Publisher ‘captures’ bin Laden

Vancouver firm lands deal for graphic novel about manhunt



A Vancouver comic book publisher will move into a new arena with a graphic novel about the hunt for the former world’s most-wanted terrorist.

Bluewater Productions has been tabbed by publishing giant Simon & Schuster for “Killing Geronimo: The Hunt for Osama bin Laden.”

It’s a milestone collaboration for the independent publisher, said Darren G. Davis, co-author and Bluewater president. It’s the first time they’ve worked with a publisher with the stature of Simon & Schuster, and the first time Bluewater has based a book on a historical event.

It also marks a major turn from recently published books based on the “Glee” television show or Lady Gaga or Justin Bieber.

“I like happy, fun things. This is pretty horrifying,” Davis said.

“It’s a scary subject,” Davis said, referring to bin Laden. “All the things he did, and how awful a human being he was.

“Bin Laden is not a cartoon villain and this book is not a garden-variety comic,” Davis said.

Just because the format is a graphic novel — sometimes described as a comic book for adults — “doesn’t mean it is treated lightly,” Davis said.

He is writing the book with Jerome Maida. They are using previously released information about the raid on May 2, when a dozen Navy SEALs killed the al-Qaida leader. The SEALs signaled that they had achieved their objective with a message that “Geronimo” had been killed in action.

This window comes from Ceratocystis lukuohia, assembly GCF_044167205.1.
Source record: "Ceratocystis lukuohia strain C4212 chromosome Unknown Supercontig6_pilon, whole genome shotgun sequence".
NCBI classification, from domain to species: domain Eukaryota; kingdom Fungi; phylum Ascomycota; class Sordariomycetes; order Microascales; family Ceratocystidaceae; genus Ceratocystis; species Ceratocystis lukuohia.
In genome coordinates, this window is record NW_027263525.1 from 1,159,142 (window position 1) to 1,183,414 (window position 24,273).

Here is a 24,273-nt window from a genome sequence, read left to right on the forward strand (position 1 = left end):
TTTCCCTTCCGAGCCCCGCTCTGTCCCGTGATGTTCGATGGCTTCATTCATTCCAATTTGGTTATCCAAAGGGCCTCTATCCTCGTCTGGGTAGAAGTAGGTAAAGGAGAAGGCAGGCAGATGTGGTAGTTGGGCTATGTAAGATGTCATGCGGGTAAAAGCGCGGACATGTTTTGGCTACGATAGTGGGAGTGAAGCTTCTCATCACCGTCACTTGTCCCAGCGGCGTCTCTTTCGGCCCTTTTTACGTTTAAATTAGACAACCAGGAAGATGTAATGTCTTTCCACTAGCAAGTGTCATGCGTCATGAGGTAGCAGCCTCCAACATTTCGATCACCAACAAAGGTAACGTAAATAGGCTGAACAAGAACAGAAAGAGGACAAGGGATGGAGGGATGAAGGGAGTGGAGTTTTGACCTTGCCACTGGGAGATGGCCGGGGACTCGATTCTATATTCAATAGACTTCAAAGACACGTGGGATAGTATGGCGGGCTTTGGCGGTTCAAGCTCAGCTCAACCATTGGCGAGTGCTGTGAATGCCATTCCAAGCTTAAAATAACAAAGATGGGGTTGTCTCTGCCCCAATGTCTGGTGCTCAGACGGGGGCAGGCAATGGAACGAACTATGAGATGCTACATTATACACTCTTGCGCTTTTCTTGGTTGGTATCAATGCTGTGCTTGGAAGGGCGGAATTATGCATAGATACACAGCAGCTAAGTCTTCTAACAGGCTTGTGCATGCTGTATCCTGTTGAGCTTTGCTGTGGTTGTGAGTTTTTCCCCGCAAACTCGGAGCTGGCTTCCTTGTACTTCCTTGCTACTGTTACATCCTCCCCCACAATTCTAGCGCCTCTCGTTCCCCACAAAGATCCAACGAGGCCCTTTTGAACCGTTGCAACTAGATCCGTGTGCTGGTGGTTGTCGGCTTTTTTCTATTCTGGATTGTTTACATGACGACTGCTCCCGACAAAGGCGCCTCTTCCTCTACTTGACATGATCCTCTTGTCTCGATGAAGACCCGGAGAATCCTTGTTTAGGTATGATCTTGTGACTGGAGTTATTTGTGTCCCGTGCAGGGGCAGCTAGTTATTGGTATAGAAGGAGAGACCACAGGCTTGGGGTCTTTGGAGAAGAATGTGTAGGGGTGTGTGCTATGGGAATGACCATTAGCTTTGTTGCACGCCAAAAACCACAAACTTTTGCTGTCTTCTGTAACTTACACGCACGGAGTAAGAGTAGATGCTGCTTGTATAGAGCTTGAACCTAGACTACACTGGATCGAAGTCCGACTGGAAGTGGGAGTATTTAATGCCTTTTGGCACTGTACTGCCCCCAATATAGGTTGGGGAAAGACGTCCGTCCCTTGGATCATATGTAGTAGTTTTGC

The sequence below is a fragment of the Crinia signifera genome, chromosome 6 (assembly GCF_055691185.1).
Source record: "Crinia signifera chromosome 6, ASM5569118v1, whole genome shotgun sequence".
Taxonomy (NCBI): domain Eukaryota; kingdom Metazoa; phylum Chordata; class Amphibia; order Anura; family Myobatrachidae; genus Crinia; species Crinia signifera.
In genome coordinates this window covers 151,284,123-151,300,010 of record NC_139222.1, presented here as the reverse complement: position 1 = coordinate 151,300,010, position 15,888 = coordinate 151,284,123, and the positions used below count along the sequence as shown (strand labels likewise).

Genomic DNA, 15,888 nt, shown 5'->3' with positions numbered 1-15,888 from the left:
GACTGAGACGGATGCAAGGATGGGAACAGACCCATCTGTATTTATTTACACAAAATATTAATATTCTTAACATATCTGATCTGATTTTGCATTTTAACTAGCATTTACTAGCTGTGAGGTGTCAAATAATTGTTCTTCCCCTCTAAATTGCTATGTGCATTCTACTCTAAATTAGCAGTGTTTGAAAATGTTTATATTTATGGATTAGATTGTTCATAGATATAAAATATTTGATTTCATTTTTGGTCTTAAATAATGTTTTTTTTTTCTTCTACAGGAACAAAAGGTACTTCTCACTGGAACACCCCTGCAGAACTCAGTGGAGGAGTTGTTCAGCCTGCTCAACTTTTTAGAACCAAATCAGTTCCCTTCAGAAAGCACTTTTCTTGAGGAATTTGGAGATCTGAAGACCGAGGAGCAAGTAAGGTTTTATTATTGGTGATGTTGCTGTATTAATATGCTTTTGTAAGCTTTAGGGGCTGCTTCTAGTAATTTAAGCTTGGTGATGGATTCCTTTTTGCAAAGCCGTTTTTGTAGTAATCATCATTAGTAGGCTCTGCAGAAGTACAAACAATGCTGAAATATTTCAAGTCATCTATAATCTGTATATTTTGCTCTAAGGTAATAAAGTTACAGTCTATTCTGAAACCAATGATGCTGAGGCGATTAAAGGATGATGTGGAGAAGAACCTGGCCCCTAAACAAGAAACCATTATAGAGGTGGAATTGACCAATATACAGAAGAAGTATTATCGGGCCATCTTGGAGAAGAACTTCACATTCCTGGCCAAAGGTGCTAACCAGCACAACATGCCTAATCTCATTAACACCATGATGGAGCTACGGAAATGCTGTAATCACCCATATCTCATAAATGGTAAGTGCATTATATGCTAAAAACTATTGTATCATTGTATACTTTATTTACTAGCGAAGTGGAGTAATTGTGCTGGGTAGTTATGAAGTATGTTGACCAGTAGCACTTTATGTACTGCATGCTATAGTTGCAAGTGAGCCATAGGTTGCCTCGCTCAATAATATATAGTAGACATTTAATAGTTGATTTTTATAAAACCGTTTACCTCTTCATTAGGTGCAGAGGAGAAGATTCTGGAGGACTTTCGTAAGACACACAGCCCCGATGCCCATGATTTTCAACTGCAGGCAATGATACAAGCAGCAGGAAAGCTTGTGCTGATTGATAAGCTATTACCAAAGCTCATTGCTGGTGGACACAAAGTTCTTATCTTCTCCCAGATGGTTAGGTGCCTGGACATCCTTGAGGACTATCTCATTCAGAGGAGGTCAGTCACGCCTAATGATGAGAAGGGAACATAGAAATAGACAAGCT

“We watched a lot of stuff on this and read a lot of stuff,” Davis said. “Some of the news shows included animated versions of the operation.

“Jerome was a journalist with the Philadelphia Inquirer,” Davis said. “He knows the research part; I know storytelling.”

The 96-page book starts well ahead of the SEALs’ mission, detailing the events that led up to the raid on bin Laden’s compound in Abbottabad, Pakistan.

The illustrator is James Boulton, who’s been dealing with a significant challenge. The public has never seen the dozen men who took part in the mission, and none of the SEALs are given names in the book.

Boulton has to draw a team of distinguishable but unnamed individuals who are not just a dozen slight variations on a G.I. Joe action figure.

The panels drawn by Boulton also will have to pass scrutiny from service personnel and military enthusiasts on the lookout for technical errors.

“We know that from other books,” Davis said. “There’s nothing worse than getting an email telling you that something wasn’t right. We did a book, ‘Judo Girl.’ Somebody emailed us, ‘That’s not a judo move; that’s a blah-blah-blah move!'”

Davis said the book is due at the publisher in mid-November.

The Simon & Schuster Web site says the book — classified as a trade paperback — will be shipped on or around April 10, with a price tag of $15.